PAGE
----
By 2020, the industry should be making fuels using a range of higher value components, including straight run products such as atmospheric residue and reduced crudes that are normally further refined to add upgrade value. We shall be adding in streams like vacuum gasoil (VGO); potentially some hydrotreated products including VGO and atmospheric residue; and we may be adding in some expensive distillate components depending on market demand and fuel availability.
Today viscosity matters, but tomorrow it will be cheap and sulphur will be at the forefront. Hitting 0.5% in the fuel oil pool is not easy, and it is not going to be cheap. These new formulations are going to pose new challenges. New low viscosity, low sulphur bunker fuels will still have to be compliant with International Standards Organization 8217 fuel oil specifications. These fuels can be any mandated sulphur level, but they must comply with the standard on stability as well as meeting the flash and cold properties of the existing specification.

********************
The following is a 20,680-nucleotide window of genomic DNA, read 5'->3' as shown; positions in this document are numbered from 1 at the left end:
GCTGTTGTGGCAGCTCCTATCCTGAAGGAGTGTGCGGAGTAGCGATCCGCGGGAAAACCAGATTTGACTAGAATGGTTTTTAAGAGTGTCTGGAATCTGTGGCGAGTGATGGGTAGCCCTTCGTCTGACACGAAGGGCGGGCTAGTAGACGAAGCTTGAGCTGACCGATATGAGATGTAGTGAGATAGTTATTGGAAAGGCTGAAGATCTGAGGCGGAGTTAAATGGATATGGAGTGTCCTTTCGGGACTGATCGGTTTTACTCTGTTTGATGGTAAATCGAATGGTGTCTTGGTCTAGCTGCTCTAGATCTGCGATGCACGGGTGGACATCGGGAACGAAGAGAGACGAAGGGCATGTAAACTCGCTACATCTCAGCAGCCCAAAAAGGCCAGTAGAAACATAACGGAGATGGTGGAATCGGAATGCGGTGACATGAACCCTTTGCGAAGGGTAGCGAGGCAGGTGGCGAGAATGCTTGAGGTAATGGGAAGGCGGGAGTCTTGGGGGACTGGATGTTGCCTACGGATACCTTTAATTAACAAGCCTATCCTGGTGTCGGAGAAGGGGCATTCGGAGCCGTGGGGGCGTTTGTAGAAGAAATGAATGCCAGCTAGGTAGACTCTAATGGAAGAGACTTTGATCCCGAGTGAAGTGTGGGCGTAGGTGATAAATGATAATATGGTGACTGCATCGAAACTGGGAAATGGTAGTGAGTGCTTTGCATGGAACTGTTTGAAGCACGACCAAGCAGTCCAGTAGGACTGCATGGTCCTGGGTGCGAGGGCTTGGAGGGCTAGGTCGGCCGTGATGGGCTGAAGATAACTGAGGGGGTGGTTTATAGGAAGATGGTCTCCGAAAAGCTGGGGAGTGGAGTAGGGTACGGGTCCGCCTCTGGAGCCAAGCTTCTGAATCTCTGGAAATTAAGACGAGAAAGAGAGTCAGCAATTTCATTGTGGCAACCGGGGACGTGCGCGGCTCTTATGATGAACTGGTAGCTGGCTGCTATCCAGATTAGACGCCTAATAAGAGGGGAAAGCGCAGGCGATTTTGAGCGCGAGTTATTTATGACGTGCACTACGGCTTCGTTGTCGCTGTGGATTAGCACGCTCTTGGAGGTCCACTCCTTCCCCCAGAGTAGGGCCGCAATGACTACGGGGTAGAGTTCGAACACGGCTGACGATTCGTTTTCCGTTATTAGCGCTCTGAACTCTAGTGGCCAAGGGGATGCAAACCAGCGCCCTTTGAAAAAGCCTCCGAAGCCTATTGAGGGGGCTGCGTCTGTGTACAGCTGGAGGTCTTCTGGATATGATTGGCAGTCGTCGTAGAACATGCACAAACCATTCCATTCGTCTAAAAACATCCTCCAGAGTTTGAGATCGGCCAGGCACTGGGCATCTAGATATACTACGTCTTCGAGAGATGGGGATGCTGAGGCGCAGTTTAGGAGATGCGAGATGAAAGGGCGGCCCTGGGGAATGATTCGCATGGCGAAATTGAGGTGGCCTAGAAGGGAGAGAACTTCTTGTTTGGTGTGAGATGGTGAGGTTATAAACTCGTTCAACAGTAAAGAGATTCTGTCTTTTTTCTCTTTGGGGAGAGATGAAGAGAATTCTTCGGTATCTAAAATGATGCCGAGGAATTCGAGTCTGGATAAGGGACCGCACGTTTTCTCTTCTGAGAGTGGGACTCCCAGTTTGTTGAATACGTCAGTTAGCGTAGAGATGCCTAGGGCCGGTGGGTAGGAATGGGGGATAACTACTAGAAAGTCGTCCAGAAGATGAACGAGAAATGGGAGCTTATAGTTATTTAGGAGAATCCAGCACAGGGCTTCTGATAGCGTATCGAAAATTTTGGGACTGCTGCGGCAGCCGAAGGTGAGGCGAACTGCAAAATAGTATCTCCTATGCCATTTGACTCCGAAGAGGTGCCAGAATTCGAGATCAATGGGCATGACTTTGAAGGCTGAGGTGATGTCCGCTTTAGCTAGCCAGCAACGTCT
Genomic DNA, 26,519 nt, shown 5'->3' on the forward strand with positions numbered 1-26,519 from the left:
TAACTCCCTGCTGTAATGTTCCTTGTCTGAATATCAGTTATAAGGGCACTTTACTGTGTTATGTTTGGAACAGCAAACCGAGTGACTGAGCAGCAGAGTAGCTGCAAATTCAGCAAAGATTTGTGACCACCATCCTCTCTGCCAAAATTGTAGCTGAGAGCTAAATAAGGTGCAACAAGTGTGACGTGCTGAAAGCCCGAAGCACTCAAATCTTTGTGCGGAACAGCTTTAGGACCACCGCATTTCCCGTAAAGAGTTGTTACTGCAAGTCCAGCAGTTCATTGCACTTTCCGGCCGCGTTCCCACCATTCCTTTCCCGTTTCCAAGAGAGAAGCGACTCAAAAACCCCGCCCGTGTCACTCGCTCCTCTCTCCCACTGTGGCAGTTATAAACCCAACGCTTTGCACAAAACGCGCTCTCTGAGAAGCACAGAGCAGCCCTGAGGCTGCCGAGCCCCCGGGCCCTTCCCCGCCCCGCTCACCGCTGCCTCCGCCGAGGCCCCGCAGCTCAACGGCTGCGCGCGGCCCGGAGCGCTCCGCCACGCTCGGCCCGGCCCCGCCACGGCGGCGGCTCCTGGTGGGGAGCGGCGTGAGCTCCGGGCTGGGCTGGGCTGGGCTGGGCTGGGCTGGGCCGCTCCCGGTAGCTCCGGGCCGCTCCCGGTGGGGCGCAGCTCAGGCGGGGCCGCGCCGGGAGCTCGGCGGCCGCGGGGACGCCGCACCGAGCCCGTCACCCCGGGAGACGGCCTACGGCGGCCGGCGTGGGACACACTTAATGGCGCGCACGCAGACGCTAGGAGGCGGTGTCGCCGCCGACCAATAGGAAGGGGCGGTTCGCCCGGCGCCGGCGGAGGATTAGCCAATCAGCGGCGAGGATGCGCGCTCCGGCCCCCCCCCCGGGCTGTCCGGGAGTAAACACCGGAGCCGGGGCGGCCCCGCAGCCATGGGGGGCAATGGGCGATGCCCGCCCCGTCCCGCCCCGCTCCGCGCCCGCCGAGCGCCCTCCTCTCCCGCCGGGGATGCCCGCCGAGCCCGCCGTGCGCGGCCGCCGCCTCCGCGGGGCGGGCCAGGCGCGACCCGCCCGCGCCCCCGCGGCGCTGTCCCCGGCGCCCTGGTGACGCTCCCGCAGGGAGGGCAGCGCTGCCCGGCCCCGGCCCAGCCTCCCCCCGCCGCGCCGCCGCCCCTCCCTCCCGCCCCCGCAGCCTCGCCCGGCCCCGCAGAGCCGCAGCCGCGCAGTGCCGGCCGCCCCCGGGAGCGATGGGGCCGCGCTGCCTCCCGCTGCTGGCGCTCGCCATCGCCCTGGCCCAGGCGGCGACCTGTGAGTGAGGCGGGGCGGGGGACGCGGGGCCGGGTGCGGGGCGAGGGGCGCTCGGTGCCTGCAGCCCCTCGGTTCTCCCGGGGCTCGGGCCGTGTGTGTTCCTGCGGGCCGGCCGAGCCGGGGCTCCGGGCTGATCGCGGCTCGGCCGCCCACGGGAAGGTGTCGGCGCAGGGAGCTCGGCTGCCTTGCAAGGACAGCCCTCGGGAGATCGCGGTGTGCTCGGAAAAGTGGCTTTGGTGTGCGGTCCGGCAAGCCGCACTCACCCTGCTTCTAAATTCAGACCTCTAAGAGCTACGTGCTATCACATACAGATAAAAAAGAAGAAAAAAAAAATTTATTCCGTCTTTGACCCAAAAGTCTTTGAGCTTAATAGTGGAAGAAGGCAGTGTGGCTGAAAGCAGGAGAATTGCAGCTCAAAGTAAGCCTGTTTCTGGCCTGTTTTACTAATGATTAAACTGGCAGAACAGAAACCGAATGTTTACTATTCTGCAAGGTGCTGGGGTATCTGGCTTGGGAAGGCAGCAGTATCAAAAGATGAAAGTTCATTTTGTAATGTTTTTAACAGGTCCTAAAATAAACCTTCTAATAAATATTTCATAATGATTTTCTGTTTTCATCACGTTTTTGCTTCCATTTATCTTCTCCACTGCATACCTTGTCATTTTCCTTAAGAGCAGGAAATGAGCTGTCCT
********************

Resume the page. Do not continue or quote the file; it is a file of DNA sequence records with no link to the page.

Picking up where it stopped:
And will they comply? Some reports suggest it cannot be done everywhere, which has created alarm in the shipping industry. But it also creates market opportunities for those who can guarantee that stability and compatibility in sufficient quantities.
Searching for equilibrium
Equilibrium will be defined when shipping demand reaches the indifference value between using a stack gas scrubber and purchasing compliant bunker fuel oil. This value will vary for different sizes of ships in the market, but it is likely to emerge when the spread between compliant and non-compliant fuel oil is around $100-120/t, at a point where investment in a new scrubber no longer has a payback that would jump an investment hurdle.